From Booklist, Copyright © American Library Association. Used with permission.
In The Last Letter from Your Lover (2011), Moyes presented a heavily plotted novel that spanned decades and featured parallel romances. Her newest work dials down the intricacy, and the result is a far more intimate novel. Moyes introduces us first to Will Traynor, a formerly high-flying, thrill-seeking executive now confined to a wheelchair as a quadriplegic. Twentysomething Louisa Lou Clark has been hired as his caretaker, despite a total lack of experience. As the prickly Will and plainspoken Lou gradually warm to each other, she learns that the six-month length of her contract coincides with the amount of time Will has agreed, for his parents' sake, to postpone his planned assisted suicide, a subject Moyes treats evenhandedly. Armed with this information, Lou sets about creating adventures for Will, hoping to give him a reason to live. Simultaneously, Will encourages Lou to expand the expectations of what her life could be. All signs point to romance and a happy ending for the pair, but Moyes has something more heartbreakingly truthful in mind: Sometimes love isn't enough.--Wetli, Patty Copyright 2010 Booklist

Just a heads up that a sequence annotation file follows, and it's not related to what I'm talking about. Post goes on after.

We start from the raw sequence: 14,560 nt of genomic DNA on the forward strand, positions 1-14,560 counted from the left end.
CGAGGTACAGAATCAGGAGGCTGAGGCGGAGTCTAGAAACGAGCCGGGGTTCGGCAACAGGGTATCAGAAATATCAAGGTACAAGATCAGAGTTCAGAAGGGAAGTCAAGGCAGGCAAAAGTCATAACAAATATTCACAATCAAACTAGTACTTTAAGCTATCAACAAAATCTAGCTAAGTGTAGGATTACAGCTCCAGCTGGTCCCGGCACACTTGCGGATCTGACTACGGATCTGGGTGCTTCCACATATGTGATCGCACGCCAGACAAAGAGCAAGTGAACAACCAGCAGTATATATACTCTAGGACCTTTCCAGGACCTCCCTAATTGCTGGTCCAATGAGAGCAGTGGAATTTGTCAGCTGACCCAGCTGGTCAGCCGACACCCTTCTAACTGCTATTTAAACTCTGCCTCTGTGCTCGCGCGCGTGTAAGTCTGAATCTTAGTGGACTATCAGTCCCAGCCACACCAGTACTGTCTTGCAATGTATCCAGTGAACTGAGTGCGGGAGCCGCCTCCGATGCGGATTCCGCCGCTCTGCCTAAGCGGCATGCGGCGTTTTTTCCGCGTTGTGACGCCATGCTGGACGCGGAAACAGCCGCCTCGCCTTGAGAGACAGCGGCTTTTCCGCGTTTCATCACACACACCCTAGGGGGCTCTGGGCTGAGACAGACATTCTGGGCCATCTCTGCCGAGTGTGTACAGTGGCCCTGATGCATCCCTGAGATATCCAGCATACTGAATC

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In Moyes's (The Last Letter from Your Lover) disarmingly moving love story, Louisa Clark leads a routine existence: at 26, she's dully content with her job at the cafe in her small English town and with Patrick, her boyfriend of six years. But when the cafe closes, a job caring for a recently paralyzed man offers Lou better pay and, despite her lack of experience, she's hired. Lou's charge, Will Traynor, suffered a spinal cord injury when hit by a motorcycle and his raw frustration with quadriplegia makes the job almost unbearable for Lou. Will is quick-witted and sardonic, a powerhouse of a man in his former life (motorcycles; sky diving; important career in global business). While the two engage in occasional banter, Lou at first stays on only for the sake of her family, who desperately needs the money. But when she discovers that Will intends to end his own life, Lou makes it her mission to persuade him that life is still worth living. In the process of planning "adventures" like trips to the horse track-some of which illuminate Lou's own minor failings-Lou begins to understand the extent of Will's isolation; meanwhile, Will introduces Lou to ideas outside of her small existence. The end result is a lovely novel, both nontraditional and enthralling. Agent: Sheila Crowley, Curtis Brown. (Dec.) (c) Copyright PWxyz, LLC. All rights reserved.